Tuesday, November 1, 2016

Roubideau Canyon (10/12/2016)

While exploring yet another section of the Uncompahgre Plateau, I came across a road called Roubideau Canyon Road.  As you might expect, I felt compelled to take a look and see what I might find.  The road is pretty good and follows Roubideau Creek for about six miles.  A lesser road actually continues into the next canyon, but it departs from the creek, so isn't as photogenic.  I later learned the canyon is named for an early settler in the area, a Frenchman named Antoine Roubideau who arrived in 1828 and subsequently started a trading post that came to be known as Fort Uncompahgre.  (The city of Delta has restored the fort and offers educational tours of the historic site.)  The canyon is part of a 20,000 acre Wilderness Area, said to be home to a variety of wildlife, including bighorn sheep that were reintroduced in the 1990s.

Although shallow initially, the canyon walls ultimately reach more than 1000 feet above the floor.  The creek was well below full, looking more like a series of puddles.  I intend to return in the Spring for another look.  On this trip, the payoff was the large number of golden cottonwood trees that line the creek banks and reflect nicely in the pools.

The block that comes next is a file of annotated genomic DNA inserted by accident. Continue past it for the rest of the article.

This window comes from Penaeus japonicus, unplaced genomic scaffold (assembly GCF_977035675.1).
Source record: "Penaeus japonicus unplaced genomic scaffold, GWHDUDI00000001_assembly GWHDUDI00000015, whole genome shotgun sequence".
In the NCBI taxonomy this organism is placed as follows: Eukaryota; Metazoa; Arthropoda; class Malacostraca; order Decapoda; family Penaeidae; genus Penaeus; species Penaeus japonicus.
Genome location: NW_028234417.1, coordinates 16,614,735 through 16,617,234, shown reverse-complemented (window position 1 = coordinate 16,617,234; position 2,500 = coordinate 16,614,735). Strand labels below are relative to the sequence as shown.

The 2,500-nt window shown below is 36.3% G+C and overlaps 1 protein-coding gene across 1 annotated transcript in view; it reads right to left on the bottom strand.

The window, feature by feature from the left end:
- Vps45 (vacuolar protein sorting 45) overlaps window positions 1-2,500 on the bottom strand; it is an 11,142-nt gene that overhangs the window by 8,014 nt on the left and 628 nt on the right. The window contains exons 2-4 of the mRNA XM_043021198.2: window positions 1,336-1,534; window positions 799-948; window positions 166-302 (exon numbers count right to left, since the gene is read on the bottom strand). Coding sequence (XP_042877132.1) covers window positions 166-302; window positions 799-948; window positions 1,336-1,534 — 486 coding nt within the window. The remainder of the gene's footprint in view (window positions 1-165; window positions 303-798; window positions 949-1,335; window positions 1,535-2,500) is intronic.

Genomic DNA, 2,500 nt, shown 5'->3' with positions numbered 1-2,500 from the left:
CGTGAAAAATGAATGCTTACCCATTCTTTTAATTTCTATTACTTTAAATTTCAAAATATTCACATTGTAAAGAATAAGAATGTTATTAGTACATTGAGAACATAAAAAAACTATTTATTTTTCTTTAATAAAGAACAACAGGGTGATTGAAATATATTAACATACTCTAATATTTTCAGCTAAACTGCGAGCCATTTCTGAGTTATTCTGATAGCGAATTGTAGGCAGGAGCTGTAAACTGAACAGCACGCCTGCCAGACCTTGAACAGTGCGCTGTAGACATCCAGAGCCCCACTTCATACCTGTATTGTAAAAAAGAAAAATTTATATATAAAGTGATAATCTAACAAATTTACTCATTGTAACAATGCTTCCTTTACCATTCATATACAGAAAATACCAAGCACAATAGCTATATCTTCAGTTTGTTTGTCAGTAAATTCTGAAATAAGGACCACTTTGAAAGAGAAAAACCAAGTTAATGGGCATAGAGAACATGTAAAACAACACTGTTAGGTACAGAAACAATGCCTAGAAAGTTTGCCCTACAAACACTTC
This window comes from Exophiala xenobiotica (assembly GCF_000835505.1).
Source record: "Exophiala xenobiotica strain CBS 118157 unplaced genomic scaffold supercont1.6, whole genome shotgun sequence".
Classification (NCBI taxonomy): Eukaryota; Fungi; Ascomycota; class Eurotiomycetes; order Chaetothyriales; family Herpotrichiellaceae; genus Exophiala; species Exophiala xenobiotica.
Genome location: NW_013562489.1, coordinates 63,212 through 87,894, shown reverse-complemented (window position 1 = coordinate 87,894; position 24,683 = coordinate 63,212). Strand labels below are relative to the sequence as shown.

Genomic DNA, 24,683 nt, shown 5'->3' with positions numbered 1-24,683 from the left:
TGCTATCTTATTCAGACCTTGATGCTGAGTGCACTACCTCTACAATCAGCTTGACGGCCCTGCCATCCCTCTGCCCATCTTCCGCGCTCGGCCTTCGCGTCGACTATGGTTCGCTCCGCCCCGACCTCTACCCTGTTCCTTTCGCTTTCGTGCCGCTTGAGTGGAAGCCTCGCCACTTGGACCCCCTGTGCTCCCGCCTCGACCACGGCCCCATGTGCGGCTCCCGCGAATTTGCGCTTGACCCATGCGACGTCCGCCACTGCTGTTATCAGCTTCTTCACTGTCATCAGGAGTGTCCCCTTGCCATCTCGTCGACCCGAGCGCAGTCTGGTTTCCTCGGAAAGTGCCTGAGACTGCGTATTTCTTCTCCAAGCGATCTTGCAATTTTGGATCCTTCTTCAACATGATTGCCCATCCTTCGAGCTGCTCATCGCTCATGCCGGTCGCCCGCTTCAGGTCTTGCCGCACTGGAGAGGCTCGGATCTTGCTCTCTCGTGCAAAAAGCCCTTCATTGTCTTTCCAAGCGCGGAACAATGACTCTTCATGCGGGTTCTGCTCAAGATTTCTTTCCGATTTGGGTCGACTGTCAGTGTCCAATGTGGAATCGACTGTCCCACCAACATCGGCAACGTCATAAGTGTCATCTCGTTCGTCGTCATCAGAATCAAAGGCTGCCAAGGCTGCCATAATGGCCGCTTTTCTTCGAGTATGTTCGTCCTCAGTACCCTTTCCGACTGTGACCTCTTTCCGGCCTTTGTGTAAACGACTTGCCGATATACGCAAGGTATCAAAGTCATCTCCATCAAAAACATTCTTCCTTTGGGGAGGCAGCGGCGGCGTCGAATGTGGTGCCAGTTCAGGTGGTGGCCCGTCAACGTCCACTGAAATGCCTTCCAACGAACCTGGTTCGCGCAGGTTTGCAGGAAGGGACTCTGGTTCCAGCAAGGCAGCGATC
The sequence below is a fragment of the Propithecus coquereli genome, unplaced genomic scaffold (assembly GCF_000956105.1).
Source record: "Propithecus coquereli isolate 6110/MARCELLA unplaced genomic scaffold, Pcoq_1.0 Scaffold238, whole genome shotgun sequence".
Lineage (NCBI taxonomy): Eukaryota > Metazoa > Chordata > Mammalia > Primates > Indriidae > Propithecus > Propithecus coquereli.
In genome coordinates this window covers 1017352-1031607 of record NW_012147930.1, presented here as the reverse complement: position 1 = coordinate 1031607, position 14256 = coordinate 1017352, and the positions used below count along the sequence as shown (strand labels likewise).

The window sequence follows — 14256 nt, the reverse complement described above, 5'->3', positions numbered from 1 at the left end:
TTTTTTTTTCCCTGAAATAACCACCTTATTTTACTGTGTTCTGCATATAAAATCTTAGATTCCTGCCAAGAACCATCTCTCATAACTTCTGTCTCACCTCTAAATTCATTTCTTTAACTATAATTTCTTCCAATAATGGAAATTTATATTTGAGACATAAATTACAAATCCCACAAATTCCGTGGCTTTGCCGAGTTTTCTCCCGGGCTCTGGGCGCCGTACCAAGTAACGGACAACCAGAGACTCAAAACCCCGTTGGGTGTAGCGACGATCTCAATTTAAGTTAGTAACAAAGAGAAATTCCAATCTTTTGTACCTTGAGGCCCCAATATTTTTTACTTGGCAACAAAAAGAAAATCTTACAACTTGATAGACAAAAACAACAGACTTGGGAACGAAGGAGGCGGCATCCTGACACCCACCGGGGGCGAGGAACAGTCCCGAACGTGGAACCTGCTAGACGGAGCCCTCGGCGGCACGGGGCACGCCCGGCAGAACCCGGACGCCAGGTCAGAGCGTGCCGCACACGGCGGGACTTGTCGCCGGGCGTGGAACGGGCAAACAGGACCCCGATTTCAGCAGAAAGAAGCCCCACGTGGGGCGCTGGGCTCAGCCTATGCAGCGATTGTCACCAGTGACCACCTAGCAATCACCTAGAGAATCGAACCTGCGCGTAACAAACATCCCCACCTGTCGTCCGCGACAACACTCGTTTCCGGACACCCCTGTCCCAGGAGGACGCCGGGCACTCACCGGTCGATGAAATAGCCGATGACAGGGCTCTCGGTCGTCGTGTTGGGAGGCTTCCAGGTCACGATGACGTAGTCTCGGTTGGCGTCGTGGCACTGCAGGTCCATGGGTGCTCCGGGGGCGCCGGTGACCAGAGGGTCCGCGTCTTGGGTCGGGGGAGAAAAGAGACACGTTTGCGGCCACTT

.Despite my best efforts to spot wildlife, my only sightings were a white-crowned sparrow and a colony of cliff swallows nesting on the cliff.

The exposed cliffs were of great interest to me, as I could clearly see a variety of sedimentary rock.  I'm always fascinated by the different textures and colors of the deposits made millions of years ago, as I wonder just what the forces were that created such diversity.

On a side note, I met two women driving their truck along  the road, bringing lunch to their friends who were working at the end of the canyon.  From the logo on their trailer, they are "Weed Busters", hired by BLM to spray for noxious weeds growing in the area. Their motto: "Have Mules, Will Travel".  I didn't get to meet the guys, however, since they were out looking for weeds to spray, riding their mules.    I hadn't thought of it, but mules make a lot more sense in this terrain than horses or any other type of transportation.

1 comment:

  1. Loved all the beautiful cottonwoods . . interesting tidbit about the mules . . just like they did 100 years ago . .